At United Community Centers of East New York (UCCENY), a nonprofit that serves the East New York community through everything from ESL classes to early childhood education, many of the costs associated with keeping the center running involve things like paying program staff, organizing field trips, and purchasing supplies.
However, Ana Aguirre, the center’s Executive Director, can’t keep the doors open if she doesn’t have human resources staff, running water, or, even more crucially now, a clean and safe environment equipped with adequate air filtration and table dividers. Yet, these are expenses typically labeled ‘indirect costs’ – akin to overhead costs — and have been underfunded by the city for years, despite the critical role they play in keeping human services organizations like UCCENY open.
When Mayor de Blasio and House Speaker Corey Johnson announced the roll-out of a program called the Indirect Cost Rate (ICR) initiative back in December 2019, nonprofit organizations across the city breathed a sigh of relief. The initiative, a partnership between the mayor, the speaker, and leaders in the human services sector, would put an estimated $54 million toward these indirect costs, helping human services organizations funnel more of their time and energy into providing food, housing, education, and other services for those in need.
“Nonprofits play a critical role in uplifting our most vulnerable New Yorkers,” the mayor said in apress release announcing the initiative on December 10th.
“We are excited to partner with Speaker Johnson and City Council to provide the necessary resources to ensure that health organizations can continue to deliver services for New Yorkers for generations to come.”
In preparation for the initiative, organizations had to go through audits and do significant financial reporting — much of it at their own expense — to calculate their indirect rates, said Nora Moran, Director of Policy and Advocacy at United Neighborhood Houses, which provides support for 43 settlement houses throughout the city. So when the mayor and speaker announced that they would be retroactively cutting that funding from the city budget for Fiscal Year 20, it presented a shock to the organizations that had anticipated some much-needed room in their budgets.
“It was very surprising for us,” said Moran. “There was a lot of fanfare when this was rolled out in late 2019. Both the mayor and the speaker pointed to this initiative as groundbreaking, really held it up as an important step for supporting this sector.”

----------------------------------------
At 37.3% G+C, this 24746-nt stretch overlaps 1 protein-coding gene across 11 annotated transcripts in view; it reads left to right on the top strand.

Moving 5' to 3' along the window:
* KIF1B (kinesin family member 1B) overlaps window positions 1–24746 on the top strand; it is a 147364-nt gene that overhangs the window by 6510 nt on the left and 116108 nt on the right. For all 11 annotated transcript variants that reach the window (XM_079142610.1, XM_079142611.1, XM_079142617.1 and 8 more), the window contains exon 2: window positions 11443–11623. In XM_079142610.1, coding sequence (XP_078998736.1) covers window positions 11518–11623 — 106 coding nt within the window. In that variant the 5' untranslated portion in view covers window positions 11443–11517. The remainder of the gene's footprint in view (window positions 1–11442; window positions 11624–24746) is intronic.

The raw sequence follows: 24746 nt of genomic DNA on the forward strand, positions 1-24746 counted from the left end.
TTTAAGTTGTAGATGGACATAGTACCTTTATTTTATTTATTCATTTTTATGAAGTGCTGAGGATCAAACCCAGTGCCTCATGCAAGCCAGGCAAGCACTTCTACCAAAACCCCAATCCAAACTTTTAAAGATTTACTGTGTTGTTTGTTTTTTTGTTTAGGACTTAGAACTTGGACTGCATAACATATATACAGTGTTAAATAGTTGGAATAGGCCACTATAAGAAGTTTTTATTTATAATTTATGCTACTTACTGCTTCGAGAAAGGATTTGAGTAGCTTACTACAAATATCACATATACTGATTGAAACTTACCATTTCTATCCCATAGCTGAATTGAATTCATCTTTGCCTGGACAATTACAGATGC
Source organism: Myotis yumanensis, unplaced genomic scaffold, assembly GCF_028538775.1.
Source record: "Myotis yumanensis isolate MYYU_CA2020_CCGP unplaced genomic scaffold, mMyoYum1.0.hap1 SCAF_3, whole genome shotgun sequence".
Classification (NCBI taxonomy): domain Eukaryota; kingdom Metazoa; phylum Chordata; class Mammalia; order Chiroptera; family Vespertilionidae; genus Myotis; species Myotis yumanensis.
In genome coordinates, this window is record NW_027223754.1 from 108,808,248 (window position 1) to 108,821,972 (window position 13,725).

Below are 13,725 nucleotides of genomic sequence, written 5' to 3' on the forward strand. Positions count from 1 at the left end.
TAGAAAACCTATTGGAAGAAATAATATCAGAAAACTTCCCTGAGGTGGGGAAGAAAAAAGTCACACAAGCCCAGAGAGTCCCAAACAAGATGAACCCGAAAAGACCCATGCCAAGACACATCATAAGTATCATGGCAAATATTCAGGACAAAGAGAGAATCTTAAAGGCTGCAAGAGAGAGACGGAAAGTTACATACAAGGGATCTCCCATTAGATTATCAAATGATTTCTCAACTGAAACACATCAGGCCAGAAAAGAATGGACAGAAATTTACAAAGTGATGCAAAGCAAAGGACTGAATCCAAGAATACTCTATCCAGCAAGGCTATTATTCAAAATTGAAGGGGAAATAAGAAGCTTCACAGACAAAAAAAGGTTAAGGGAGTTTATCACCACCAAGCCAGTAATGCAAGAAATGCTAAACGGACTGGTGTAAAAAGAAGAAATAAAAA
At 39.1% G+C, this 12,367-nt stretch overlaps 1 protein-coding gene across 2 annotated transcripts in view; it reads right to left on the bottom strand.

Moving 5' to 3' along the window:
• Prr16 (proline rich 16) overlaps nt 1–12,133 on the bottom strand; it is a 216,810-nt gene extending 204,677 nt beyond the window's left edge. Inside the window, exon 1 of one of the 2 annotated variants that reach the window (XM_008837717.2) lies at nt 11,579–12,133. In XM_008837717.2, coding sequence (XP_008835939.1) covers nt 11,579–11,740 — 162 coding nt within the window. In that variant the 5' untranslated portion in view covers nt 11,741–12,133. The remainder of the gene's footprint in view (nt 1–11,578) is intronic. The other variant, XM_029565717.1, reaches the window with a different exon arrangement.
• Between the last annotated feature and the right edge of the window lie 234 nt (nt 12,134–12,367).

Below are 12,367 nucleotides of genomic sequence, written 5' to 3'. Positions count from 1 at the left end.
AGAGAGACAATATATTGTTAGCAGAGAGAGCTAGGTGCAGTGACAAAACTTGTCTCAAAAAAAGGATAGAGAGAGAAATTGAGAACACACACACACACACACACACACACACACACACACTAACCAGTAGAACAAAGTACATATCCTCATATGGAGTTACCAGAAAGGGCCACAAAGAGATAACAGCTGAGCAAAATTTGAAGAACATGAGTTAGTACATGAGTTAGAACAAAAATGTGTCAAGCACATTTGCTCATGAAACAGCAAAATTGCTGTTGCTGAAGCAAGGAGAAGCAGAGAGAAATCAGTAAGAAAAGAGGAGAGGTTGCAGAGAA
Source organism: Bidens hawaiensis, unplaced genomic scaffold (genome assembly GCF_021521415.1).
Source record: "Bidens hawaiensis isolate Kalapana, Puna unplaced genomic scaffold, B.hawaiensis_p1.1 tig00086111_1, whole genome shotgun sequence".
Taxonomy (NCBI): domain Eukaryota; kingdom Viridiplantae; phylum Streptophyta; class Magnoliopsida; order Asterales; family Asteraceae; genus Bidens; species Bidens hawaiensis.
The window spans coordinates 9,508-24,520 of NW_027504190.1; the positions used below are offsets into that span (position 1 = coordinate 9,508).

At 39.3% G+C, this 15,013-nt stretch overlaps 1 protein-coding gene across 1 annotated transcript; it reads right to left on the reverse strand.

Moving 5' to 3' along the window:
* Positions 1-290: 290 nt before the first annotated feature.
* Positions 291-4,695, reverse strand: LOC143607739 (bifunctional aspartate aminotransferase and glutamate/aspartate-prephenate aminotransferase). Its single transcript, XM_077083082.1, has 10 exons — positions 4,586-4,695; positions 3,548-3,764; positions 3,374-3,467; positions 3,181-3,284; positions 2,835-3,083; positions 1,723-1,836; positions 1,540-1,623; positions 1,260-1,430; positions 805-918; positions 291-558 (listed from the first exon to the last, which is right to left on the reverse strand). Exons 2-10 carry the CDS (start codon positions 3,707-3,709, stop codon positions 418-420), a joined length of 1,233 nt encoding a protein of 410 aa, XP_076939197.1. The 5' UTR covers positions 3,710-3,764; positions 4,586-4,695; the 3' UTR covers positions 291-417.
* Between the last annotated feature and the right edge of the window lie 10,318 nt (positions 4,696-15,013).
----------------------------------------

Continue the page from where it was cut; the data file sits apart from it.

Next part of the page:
The cut is a major blow to human services organizations, Moran said, like UCCENY or the Arab American Family Support Center (AAFSCNY) who are already overburdened by the work they need to do to help New Yorkers recover from the effects of COVID-19.
Aguirre knows that UCCENY can’t carry on without cleaning staff, without human resources staff, and without someone to process payroll. Even her own job is filed as an indirect cost, she said. Without adequate financial assistance from the city, the center will also have to foot the cost of special air filters, which Aguirre said need to be replaced every three months at a cost of $2,700. They also need to purchase table dividers for their early childhood program, which she said cost $285 each.
“You have to run the programs. If we don’t do it, it means that you have to close the doors,” said Aguirre.
If organizations like UCCENY close down because of the cut, Moran emphasized, it could be deeply detrimental to the city as a whole.
“Now they’re looking at a point of, okay, we’re going to be dealing as a city with the long-term economic and health effects of this crisis for years to come,” Moran said.
“They are seeing increased unemployment in their neighborhoods, they’re seeing increased demand around food insecurity, they’re very worried about peoples’ ability to pay rent. And they know that they already have and will continue to play a really critical role in helping people get back to work, have enough food, be able to pay their rent, and stay healthy, housed in the next couple months and years.”
Private donors might help with some of the cost, Moran said, but it’s difficult to say how long those sources will last. They won’t be able to do in-person fundraising for a while, either, due to COVID-19 restrictions.
“At one point we have to say, we can’t do it anymore,” Aguirre said. “And if we say we cannot do it anymore, who’s gonna do it?”
In response to our request for comment, the mayor’s office stated that, “The fiscal crisis due to COVID-19 lead to tough budget circumstances, but we remain committed to supporting nonprofits however we can in this new reality.”
Additionally, they said, “Due to revenue losses, we had to achieve billions of dollars in savings, which included very painful cuts to programs and services. Many of the cuts, including the reduction in funding allocated to indirect costs, were made jointly by the Administration and City Council at Adoption.
We recognize this is a challenge for providers who elected to go through the indirect cost rate initiative, so since Adoption have agreed to cover 60% of provider’s accepted indirect cost increase and ensure a minimum indirect cost rate of 10% for [Fiscal Year 20].”